AAC favorite SMU coping with coach’s suspension, tourney ban
ORLANDO, Fla. (AP) Larry Brown’s five decades in coaching have been marked by considerable highs and mostly flattering words.
Yet, it was only humility that hung over the 75-year-old coach Tuesday as he tried to explain the toll the past several months of investigation and subsequent NCAA sanctions have had on his life on and off the court.
”I’m embarrassed at what happened at our university and I apologize to everybody here,” Brown said at the American Athletic Conference annual media day. ”It happened. We’re gonna deal with it, and we’re gonna be better for it.”
Selected for the first time by the league’s head coaches as the preseason favorite to win the AAC title, and returning preseason player of the year Nic Moore, SMU should have been soaking up praise Tuesday.
Instead the Mustangs enter what could be the most-anticipated season in the AAC’s young history in the fog of a one-year postseason ban, and the suspension of Brown for nine games. It all comes on the heels of an NCAA report September that blamed the longtime coach for multiple infractions tied to academic fraud, including lying to NCAA investigators.
SMU is appealing several sanctions, among them scholarship losses and recruiting restrictions.
But it won’t do anything to erase the fact that even if the Mustangs fulfill their preseason expectations, an NCAA Tournament berth won’t be awaiting them.
”Here we are in this arena and we’re not coming back here. How ironic is that?” said Brown, referencing the Orlando Amway Center site for this year’s AAC tournament. ”There’s nothing we can do to change what happened. All we can do is try to play 32 games and try to do the best we can every single game. We still have a conference championship to defend.”
Connecticut was picked to finish second in the AAC this year, followed by Cincinnati, Tulsa, Memphis, Temple and Houston. East Carolina, Central Florida, South Florida and Tulane were tabbed to finish eighth, ninth, 10th and 11th, respectively.
Having the NCAA Tournament taken away isn’t new for Brown. As a sophomore player at North Carolina in 1961 Brown’s team was banned from the postseason on the heels of a recruiting scandal that eventually led to then-coach Frank McGuire to resign.
”I got through it. Better for it,” Brown said. The SMU’s players ”didn’t do anything. They had nothing to do with this whole situation. So personally this has been the worst time for me in terms of basketball. But fortunately I get to go to practice every day with a great staff and a great group of kids.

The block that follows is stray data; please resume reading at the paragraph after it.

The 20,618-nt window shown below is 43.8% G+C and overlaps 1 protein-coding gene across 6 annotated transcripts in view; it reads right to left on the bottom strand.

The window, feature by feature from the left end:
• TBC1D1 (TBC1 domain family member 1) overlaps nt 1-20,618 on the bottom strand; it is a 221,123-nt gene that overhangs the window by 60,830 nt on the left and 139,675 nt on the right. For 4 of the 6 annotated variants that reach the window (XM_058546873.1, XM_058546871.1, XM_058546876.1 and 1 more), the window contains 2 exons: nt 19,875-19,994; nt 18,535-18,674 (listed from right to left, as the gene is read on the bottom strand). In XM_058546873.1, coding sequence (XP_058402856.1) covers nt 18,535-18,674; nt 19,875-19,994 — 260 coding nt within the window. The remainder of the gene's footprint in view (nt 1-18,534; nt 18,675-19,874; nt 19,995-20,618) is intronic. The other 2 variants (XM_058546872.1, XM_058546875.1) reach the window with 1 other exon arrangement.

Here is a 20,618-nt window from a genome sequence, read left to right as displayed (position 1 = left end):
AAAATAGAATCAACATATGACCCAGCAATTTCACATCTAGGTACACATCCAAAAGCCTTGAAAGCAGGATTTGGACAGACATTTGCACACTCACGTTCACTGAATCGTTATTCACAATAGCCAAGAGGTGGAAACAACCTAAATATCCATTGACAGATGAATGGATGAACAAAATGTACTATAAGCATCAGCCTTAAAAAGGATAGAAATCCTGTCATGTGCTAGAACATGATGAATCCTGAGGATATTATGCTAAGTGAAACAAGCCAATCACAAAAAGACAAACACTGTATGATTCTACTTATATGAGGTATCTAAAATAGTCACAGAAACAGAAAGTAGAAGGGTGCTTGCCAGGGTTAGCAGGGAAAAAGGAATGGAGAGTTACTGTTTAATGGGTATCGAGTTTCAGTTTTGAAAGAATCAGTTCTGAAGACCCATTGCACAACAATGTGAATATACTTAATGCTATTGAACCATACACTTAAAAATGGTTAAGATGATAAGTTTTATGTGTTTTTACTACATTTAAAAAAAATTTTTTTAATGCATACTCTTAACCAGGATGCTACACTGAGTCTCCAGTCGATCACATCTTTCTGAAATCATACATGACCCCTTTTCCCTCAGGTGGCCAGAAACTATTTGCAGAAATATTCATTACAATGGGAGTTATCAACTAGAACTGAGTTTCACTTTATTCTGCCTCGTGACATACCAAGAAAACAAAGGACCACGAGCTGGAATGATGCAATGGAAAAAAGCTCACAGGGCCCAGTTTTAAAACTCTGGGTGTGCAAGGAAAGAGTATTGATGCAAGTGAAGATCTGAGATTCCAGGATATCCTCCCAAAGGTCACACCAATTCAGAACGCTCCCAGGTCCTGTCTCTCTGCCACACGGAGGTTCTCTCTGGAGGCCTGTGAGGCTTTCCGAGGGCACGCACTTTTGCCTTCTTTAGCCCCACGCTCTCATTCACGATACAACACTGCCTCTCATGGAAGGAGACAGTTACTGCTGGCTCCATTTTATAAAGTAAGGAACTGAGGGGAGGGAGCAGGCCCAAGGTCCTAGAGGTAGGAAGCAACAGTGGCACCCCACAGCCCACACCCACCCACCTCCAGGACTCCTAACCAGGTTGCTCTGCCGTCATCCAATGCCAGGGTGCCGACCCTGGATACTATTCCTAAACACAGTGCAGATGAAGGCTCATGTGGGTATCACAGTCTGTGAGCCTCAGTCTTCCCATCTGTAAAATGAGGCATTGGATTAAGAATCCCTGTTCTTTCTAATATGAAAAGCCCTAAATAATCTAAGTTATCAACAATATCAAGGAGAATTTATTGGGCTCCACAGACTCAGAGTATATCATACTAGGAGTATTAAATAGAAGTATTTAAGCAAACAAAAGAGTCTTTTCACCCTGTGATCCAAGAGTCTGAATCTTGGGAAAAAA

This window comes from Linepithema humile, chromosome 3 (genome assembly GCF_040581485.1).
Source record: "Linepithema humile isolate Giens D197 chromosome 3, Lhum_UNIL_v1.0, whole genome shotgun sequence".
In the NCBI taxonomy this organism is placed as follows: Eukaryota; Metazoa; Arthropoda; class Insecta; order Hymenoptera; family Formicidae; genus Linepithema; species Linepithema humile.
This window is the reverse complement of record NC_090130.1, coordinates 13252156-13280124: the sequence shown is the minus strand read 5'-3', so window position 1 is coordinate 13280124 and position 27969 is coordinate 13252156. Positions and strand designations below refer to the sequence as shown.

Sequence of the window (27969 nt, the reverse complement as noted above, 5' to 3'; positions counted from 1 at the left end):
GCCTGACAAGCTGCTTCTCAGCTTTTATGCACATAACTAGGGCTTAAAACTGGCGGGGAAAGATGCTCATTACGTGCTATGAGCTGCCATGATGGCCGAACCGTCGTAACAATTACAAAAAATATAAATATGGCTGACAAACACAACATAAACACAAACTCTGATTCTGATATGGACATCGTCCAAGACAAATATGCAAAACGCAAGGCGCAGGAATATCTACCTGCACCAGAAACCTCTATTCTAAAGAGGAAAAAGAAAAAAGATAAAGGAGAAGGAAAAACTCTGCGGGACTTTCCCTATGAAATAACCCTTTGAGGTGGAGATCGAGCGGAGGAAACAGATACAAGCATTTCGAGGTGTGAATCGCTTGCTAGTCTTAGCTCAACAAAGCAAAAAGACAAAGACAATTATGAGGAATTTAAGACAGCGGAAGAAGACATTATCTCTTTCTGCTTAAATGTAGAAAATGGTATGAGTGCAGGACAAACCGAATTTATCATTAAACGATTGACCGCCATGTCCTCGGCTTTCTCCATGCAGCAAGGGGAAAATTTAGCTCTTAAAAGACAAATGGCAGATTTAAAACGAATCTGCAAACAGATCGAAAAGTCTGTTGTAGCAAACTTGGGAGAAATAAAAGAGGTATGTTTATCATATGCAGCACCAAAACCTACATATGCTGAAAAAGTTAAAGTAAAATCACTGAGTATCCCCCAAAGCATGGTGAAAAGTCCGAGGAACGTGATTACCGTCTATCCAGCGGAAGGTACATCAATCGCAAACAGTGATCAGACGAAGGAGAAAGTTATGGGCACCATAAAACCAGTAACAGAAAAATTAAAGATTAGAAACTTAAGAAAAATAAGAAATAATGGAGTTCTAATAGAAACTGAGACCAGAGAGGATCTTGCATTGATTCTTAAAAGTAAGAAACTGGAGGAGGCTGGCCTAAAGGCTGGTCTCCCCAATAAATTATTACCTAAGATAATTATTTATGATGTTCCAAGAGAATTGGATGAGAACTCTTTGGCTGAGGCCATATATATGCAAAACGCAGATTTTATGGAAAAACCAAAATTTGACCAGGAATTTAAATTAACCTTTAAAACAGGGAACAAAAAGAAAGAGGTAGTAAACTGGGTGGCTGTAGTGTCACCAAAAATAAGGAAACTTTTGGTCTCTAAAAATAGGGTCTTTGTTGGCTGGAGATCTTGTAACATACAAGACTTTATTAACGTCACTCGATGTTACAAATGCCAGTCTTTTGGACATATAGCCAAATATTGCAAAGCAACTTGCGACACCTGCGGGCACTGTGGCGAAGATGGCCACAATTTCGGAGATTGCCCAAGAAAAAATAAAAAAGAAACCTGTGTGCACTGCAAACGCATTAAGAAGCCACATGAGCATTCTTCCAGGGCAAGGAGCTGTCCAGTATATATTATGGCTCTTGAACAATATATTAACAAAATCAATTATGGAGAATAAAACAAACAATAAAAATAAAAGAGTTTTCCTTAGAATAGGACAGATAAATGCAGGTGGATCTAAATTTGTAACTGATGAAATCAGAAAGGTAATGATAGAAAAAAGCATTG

”That’s kind of helped the situation a lot.”
Brown said he feels more for his players, in particular Moore and fellow seniors Markus Kennedy and Jordan Tolbert.
”They’ve lost the most,” Brown said. ”But I think the way they’ve conducted themselves and the way they’ve approached practice has set a great example for our young kids. So I think we’re all trying to do our best for them.”
Moore said remaining positive is key.
”We’ve sat down as a team and talked it, and everybody has an understanding what the consequences are,” he said. ”And now we’re just about to play this season for each other.”
Brown said he has talked to Connecticut coach Kevin Ollie a lot recently about how he steered the Huskies through the adversity brought on by a one-year postseason ban in 2012-13 for poor academic performance, to an NCAA championship the following season.
”Even the year they weren’t allowed to go they competed on a real high level,” Brown said. ”That was probably one of Kevin’s greatest accomplishments in my mind.”
Ollie believes Brown is more than equipped to deal with the challenges his program now faces and thinks the AAC can still have a breakout year nationally in spite of perhaps their best team being in this situation.
”At the end of the day it’s about us coming together, us providing a lift to them,” Ollie said. ”When we look at our university, look at our team, when somebody has some slack you gotta pull the string even tighter.”
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